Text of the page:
D. H. Lawrence: Biography and Literary Works

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Born: Eastwood, England Date: September 11, 1885

Died: Vence, France Date: March 2, 1930

Principal Works

      Novels: The White Peacock, 1911: The Trespasser, 1912; Sons and Lovers, 1913; The Rainbow, 1915; Women in Love, 1920; The lost Girl, 1920; Aaron's Rod 1922; Kangaroo, 1923; The Boy in the Bush, 1924; The Plumed Serpent, 1926, Lady Chatter ley's Lover, 1928; The Virgin and the Gipsy, 1930.

      Poems: Love Poems and Others, 1913: Amoves, 1916; Look! We have Come Through, 1917; New Poems, 1918; Bay 1919; Tortoises, 1921; Birds, Beasts, and Flowers, 1923; Pansies, 1929; Nettles, 1930; Last Poemsy 1932; Fire and Other Poems, 1940.

      Short Stories: The Prussian Officer and Other Stories, 1914; England, My England, 1922; The Ladybird, 2923; St.Mawr, together with the Princess, 1925; The Woman Who Rode Away, 1928; Love Among the Haystacks, 1930; The Lovely Lady and Other Stories, 1933; A Modern Lover, 1934.

      Essays: Psychoanalysis and the Unconscious, 1921; Fantasia of the Unconscious, 1922; Studies in Classic American Literature, 1923; Reflections on the Death of a Porcupine, 1925; Phoenix, 1936.

      Plays: The Widowing of Mrs.Holroyd, 1914; Touch and Go, 1920; David, 1926; A Collier’s Friday Night, 1934.

      Travel Sketches: Twilight in Italy, 1916; Sea and Sardinia, 1921; Mornings in Mexico, 1927; Etruscan Places, 1932.

      Letters: The Letters of D.H. Lawrence, edited by Aldous Huxley, 1932. The passion, conflict, turmoil, and striving that were to mark the brief life and fiery art of David Herbert Lawrence were there before him, clustering about his cradle in the grimy mining town of Eastwood in Nottinghamshire, England. Ten years before his birth on September 11, 1885, a genteel, ambitious Schoolmistress. Lydia Beardsall, and married an untamed, intensely physical coal miner, John Arthur Lawrence, only to learn in bitterness thereafter that they inhabited different worlds even while they lived in the same house and raised five children. Physically delicate, their sensitive fourth child cleaved to his mother and with her encouragement excelled at school and went on to win a scholarship to Nottingham High School in his twelfth year. After graduation, he worked briefly and unhappily as a manufacturer’s clerk in 1899 until he suffered a serious attack of pneumonia. After a long convalescence, he took a position as a pupil-teacher in the Eastwood British School in 1902. He taught there and then at Ilkeston, Derbyshire, until September, 1906, when he entered Nottingham University (having two years earlier placed in the First Division of the First Class in the nationwide King’s Scholarship Examination) for a two years academic program leading to an Arts degree. Qualified as a teacher two years later, she became a junior assistant master at Davidson Road School, in Croydon, a suburb of London. He was to teach there until November, 1911, when he was struck down again by pneumonia.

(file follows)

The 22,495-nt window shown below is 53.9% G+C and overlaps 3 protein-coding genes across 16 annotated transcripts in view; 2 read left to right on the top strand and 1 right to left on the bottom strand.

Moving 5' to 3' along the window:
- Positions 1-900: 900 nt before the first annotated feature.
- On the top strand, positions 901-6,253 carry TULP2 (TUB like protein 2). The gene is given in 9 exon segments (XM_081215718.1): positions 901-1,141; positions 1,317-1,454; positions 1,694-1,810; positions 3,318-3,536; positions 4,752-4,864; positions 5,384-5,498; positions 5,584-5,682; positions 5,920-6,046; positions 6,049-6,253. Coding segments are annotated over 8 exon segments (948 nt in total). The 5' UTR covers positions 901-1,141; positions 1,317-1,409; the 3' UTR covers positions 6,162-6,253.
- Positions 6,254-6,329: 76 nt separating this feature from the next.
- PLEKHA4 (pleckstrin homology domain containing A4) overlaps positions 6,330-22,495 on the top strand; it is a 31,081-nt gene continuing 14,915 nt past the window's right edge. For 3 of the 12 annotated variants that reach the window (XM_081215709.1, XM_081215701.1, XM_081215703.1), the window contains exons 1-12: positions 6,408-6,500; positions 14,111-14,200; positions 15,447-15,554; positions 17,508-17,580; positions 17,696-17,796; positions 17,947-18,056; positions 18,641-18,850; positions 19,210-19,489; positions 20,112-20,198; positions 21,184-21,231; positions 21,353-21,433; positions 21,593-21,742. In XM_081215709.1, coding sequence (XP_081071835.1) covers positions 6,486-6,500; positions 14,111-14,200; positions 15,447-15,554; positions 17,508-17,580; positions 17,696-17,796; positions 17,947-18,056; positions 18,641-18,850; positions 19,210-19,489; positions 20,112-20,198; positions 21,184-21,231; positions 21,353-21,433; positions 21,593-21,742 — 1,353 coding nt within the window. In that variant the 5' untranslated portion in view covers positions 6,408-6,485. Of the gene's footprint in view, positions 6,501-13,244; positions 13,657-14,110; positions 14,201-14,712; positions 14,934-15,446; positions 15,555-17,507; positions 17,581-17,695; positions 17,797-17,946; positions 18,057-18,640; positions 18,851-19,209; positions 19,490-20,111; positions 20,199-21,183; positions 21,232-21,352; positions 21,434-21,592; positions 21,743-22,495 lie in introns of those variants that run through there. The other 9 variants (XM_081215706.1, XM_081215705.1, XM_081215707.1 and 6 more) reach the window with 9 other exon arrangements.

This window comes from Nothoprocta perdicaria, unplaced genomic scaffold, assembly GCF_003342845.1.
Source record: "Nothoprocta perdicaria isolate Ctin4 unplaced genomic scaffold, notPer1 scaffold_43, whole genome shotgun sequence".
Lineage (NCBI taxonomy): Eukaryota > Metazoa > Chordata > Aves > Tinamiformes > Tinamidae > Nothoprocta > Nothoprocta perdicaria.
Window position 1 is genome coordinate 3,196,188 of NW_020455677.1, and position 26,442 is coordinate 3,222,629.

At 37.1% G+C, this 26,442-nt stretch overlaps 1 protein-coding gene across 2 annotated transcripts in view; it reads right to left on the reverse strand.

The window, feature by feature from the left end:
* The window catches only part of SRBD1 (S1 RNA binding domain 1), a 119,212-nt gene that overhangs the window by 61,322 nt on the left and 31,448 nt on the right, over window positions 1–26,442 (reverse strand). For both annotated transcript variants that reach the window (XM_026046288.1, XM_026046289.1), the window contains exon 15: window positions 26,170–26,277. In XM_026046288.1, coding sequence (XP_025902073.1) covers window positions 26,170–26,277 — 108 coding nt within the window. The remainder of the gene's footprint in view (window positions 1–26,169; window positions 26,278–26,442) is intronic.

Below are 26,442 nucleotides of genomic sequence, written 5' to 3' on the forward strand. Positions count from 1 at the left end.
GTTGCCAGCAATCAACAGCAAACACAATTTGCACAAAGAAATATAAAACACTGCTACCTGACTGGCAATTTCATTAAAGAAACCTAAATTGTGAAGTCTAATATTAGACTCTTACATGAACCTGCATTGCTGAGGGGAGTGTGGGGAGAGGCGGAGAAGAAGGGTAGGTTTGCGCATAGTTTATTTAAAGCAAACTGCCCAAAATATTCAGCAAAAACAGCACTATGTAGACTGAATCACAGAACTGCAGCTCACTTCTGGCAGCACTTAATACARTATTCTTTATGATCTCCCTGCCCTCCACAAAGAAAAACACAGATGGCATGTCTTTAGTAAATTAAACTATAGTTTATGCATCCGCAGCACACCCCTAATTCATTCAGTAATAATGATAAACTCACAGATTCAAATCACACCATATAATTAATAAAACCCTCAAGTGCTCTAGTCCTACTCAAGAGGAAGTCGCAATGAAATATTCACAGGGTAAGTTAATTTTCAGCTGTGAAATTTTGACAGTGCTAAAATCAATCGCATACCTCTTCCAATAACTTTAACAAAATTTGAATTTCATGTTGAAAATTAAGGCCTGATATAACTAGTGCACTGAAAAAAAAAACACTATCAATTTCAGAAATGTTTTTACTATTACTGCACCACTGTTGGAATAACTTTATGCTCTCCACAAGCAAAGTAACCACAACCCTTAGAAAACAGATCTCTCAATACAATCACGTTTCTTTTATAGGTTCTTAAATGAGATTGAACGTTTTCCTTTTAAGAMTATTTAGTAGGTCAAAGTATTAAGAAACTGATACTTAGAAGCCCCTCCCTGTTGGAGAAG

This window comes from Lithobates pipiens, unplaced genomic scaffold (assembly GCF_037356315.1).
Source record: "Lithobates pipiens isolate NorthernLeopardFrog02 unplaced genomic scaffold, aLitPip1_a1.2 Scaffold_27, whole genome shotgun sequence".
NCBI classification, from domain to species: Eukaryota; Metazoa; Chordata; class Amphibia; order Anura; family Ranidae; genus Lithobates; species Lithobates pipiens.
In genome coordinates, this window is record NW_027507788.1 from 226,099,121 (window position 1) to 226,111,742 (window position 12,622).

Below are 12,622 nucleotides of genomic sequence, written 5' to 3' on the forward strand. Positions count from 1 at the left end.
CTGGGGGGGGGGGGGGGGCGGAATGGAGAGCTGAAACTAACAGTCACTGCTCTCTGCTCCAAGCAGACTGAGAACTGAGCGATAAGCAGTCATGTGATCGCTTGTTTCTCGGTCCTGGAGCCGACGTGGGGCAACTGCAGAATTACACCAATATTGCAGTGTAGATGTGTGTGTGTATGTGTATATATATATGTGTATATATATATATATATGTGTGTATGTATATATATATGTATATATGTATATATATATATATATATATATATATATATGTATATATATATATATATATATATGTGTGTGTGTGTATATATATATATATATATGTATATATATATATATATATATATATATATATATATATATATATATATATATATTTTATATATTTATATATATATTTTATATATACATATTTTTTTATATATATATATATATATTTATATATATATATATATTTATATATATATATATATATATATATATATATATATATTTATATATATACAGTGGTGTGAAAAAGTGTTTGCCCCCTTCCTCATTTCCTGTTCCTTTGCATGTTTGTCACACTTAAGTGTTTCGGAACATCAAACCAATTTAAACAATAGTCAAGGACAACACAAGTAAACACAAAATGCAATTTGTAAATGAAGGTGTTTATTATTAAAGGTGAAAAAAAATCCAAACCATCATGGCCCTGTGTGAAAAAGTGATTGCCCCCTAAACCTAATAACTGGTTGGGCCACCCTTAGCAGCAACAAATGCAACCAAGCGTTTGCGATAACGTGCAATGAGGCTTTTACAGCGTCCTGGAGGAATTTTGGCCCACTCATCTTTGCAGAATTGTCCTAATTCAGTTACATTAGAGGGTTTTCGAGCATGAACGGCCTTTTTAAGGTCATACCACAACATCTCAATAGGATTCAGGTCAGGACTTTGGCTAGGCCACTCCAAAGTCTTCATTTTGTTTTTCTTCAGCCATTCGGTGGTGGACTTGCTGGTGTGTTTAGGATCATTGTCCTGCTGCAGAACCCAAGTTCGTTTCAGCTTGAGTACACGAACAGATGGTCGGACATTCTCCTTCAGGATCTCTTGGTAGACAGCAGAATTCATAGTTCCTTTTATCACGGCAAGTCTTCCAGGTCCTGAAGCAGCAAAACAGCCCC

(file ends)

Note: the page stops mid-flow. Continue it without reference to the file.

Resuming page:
As early as 1905, however, his literary interests had begun to burgeon. Sharing the joys of voracious reading with Jessie Chambers, the daughter of a family at whose home he had spent part of his convalescence five years earlier, he had begun to experiment with verse and fiction. At the same time he was being tom by the conflicting emotional demands of Jessie and his mother, which he was to record so vividly in Sons and Lovers. His mother’s death, in January 1911, was followed in a few weeks by the publication of the novel he had begun with Jessie’s encouragement; The White Peacock. The story of a girl and two suitors, narrated by a character strongly resembling Lawrence, it enunciated many of the themes he was to treat throughout his career; competition between the over-cerebral, over-civilized man and the earthy, vital one, as well as the need for truth and naturalness in the relation between men and men, and men and women. The Trespasser, based on the work of a London friend, Helen Corke, was a very uneven novel of frustrated love which followed a year later. In 1913 Lawrence’s reputation began to grow, for he published not only a book of poems, but the powerful Sons and Lovers, one of the many of his finest novels. Strongly autobiographical, it related the growth of a sensitive young man in a coal mining environment through emotional turmoil in his relations with a spiritual sweetheart, an earthy one, and his possessive mother, from whose influence he liberates himself only after her death.